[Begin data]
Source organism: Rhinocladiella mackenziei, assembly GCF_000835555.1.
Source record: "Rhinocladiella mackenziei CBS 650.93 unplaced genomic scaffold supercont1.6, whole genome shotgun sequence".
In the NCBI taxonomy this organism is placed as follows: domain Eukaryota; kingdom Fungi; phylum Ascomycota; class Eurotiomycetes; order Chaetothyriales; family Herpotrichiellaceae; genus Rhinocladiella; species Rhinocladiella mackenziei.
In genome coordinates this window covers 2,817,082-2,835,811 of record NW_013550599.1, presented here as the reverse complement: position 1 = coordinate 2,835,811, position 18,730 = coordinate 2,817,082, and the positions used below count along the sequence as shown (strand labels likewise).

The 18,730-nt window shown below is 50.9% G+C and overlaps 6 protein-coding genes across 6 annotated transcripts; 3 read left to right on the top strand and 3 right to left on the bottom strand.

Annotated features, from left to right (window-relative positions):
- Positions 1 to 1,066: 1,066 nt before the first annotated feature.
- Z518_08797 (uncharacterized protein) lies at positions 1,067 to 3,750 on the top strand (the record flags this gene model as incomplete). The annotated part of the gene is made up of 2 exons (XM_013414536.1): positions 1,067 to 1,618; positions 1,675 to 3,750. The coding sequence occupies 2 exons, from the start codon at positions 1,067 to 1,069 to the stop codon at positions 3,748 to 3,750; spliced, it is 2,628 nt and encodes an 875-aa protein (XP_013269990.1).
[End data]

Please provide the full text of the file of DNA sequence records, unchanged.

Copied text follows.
Source organism: Rhinocladiella mackenziei, assembly GCF_000835555.1.
Source record: "Rhinocladiella mackenziei CBS 650.93 unplaced genomic scaffold supercont1.6, whole genome shotgun sequence".
In the NCBI taxonomy this organism is placed as follows: domain Eukaryota; kingdom Fungi; phylum Ascomycota; class Eurotiomycetes; order Chaetothyriales; family Herpotrichiellaceae; genus Rhinocladiella; species Rhinocladiella mackenziei.
In genome coordinates this window covers 2,817,082-2,835,811 of record NW_013550599.1, presented here as the reverse complement: position 1 = coordinate 2,835,811, position 18,730 = coordinate 2,817,082, and the positions used below count along the sequence as shown (strand labels likewise).

The 18,730-nt window shown below is 50.9% G+C and overlaps 6 protein-coding genes across 6 annotated transcripts; 3 read left to right on the top strand and 3 right to left on the bottom strand.

Annotated features, from left to right (window-relative positions):
- Positions 1 to 1,066: 1,066 nt before the first annotated feature.
- Z518_08797 (uncharacterized protein) lies at positions 1,067 to 3,750 on the top strand (the record flags this gene model as incomplete). The annotated part of the gene is made up of 2 exons (XM_013414536.1): positions 1,067 to 1,618; positions 1,675 to 3,750. The coding sequence occupies 2 exons, from the start codon at positions 1,067 to 1,069 to the stop codon at positions 3,748 to 3,750; spliced, it is 2,628 nt and encodes an 875-aa protein (XP_013269990.1).